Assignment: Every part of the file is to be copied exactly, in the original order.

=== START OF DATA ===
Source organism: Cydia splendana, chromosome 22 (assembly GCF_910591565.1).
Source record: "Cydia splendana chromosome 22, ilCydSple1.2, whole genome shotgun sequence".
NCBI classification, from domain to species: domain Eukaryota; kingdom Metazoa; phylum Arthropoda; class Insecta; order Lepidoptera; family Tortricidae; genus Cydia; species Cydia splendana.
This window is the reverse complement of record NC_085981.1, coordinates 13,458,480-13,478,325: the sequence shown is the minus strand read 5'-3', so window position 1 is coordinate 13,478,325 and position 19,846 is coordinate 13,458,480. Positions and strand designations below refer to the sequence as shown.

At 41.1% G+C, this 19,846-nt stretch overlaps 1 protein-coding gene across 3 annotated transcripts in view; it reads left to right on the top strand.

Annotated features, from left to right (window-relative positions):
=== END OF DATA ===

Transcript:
Source organism: Cydia splendana, chromosome 22 (assembly GCF_910591565.1).
Source record: "Cydia splendana chromosome 22, ilCydSple1.2, whole genome shotgun sequence".
NCBI classification, from domain to species: domain Eukaryota; kingdom Metazoa; phylum Arthropoda; class Insecta; order Lepidoptera; family Tortricidae; genus Cydia; species Cydia splendana.
This window is the reverse complement of record NC_085981.1, coordinates 13,458,480-13,478,325: the sequence shown is the minus strand read 5'-3', so window position 1 is coordinate 13,478,325 and position 19,846 is coordinate 13,458,480. Positions and strand designations below refer to the sequence as shown.

At 41.1% G+C, this 19,846-nt stretch overlaps 1 protein-coding gene across 3 annotated transcripts in view; it reads left to right on the top strand.

Annotated features, from left to right (window-relative positions):